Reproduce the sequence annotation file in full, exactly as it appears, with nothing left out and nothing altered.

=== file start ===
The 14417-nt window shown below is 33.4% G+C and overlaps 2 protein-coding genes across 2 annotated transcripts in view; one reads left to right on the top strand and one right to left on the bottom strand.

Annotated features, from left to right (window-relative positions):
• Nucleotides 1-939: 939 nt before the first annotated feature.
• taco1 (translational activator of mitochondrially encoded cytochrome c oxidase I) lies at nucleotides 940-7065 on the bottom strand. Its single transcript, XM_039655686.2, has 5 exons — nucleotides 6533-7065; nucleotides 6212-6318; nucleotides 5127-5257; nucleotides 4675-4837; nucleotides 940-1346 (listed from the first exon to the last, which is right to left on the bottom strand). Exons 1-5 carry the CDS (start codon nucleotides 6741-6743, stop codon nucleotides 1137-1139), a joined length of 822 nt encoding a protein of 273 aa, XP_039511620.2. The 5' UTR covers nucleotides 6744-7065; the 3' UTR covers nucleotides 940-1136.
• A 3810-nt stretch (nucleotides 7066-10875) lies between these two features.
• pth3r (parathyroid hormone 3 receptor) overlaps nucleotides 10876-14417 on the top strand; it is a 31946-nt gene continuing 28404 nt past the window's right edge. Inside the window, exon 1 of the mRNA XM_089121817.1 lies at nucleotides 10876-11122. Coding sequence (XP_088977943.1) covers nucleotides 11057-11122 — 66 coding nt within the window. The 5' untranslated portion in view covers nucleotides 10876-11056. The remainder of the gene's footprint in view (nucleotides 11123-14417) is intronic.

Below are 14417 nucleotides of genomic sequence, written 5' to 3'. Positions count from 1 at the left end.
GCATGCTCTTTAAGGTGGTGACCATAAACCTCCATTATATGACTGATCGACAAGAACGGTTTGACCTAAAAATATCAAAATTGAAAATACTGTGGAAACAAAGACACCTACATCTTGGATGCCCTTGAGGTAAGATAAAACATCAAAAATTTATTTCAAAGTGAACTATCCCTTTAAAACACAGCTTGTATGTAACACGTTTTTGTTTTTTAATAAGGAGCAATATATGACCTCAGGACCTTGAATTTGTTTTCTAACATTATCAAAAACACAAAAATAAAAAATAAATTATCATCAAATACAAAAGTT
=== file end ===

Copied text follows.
The 14417-nt window shown below is 33.4% G+C and overlaps 2 protein-coding genes across 2 annotated transcripts in view; one reads left to right on the top strand and one right to left on the bottom strand.

Annotated features, from left to right (window-relative positions):
• Nucleotides 1-939: 939 nt before the first annotated feature.
• taco1 (translational activator of mitochondrially encoded cytochrome c oxidase I) lies at nucleotides 940-7065 on the bottom strand. Its single transcript, XM_039655686.2, has 5 exons — nucleotides 6533-7065; nucleotides 6212-6318; nucleotides 5127-5257; nucleotides 4675-4837; nucleotides 940-1346 (listed from the first exon to the last, which is right to left on the bottom strand). Exons 1-5 carry the CDS (start codon nucleotides 6741-6743, stop codon nucleotides 1137-1139), a joined length of 822 nt encoding a protein of 273 aa, XP_039511620.2. The 5' UTR covers nucleotides 6744-7065; the 3' UTR covers nucleotides 940-1136.
• A 3810-nt stretch (nucleotides 7066-10875) lies between these two features.
• pth3r (parathyroid hormone 3 receptor) overlaps nucleotides 10876-14417 on the top strand; it is a 31946-nt gene continuing 28404 nt past the window's right edge. Inside the window, exon 1 of the mRNA XM_089121817.1 lies at nucleotides 10876-11122. Coding sequence (XP_088977943.1) covers nucleotides 11057-11122 — 66 coding nt within the window. The 5' untranslated portion in view covers nucleotides 10876-11056. The remainder of the gene's footprint in view (nucleotides 11123-14417) is intronic.

Below are 14417 nucleotides of genomic sequence, written 5' to 3'. Positions count from 1 at the left end.
GCATGCTCTTTAAGGTGGTGACCATAAACCTCCATTATATGACTGATCGACAAGAACGGTTTGACCTAAAAATATCAAAATTGAAAATACTGTGGAAACAAAGACACCTACATCTTGGATGCCCTTGAGGTAAGATAAAACATCAAAAATTTATTTCAAAGTGAACTATCCCTTTAAAACACAGCTTGTATGTAACACGTTTTTGTTTTTTAATAAGGAGCAATATATGACCTCAGGACCTTGAATTTGTTTTCTAACATTATCAAAAACACAAAAATAAAAAATAAATTATCATCAAATACAAAAGTT